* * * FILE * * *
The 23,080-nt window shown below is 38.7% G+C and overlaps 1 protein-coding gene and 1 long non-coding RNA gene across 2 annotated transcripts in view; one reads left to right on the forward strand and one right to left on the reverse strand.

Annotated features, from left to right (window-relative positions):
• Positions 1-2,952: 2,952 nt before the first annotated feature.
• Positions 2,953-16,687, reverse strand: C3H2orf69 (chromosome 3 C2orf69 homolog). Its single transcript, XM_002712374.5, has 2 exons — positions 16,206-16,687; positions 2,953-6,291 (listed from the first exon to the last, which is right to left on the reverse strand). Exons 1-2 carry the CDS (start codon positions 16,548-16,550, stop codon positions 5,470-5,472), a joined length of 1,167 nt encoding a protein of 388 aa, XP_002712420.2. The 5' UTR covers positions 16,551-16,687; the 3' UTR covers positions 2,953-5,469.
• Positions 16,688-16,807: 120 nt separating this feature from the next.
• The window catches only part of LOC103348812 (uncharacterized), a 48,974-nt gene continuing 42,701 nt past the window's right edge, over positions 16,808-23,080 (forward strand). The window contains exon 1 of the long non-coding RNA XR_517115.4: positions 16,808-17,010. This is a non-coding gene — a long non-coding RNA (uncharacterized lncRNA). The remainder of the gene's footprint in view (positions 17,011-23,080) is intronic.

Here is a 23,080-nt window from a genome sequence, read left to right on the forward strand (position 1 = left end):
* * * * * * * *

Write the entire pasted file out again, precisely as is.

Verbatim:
The 23,080-nt window shown below is 38.7% G+C and overlaps 1 protein-coding gene and 1 long non-coding RNA gene across 2 annotated transcripts in view; one reads left to right on the forward strand and one right to left on the reverse strand.

Annotated features, from left to right (window-relative positions):
• Positions 1-2,952: 2,952 nt before the first annotated feature.
• Positions 2,953-16,687, reverse strand: C3H2orf69 (chromosome 3 C2orf69 homolog). Its single transcript, XM_002712374.5, has 2 exons — positions 16,206-16,687; positions 2,953-6,291 (listed from the first exon to the last, which is right to left on the reverse strand). Exons 1-2 carry the CDS (start codon positions 16,548-16,550, stop codon positions 5,470-5,472), a joined length of 1,167 nt encoding a protein of 388 aa, XP_002712420.2. The 5' UTR covers positions 16,551-16,687; the 3' UTR covers positions 2,953-5,469.
• Positions 16,688-16,807: 120 nt separating this feature from the next.
• The window catches only part of LOC103348812 (uncharacterized), a 48,974-nt gene continuing 42,701 nt past the window's right edge, over positions 16,808-23,080 (forward strand). The window contains exon 1 of the long non-coding RNA XR_517115.4: positions 16,808-17,010. This is a non-coding gene — a long non-coding RNA (uncharacterized lncRNA). The remainder of the gene's footprint in view (positions 17,011-23,080) is intronic.

Here is a 23,080-nt window from a genome sequence, read left to right on the forward strand (position 1 = left end):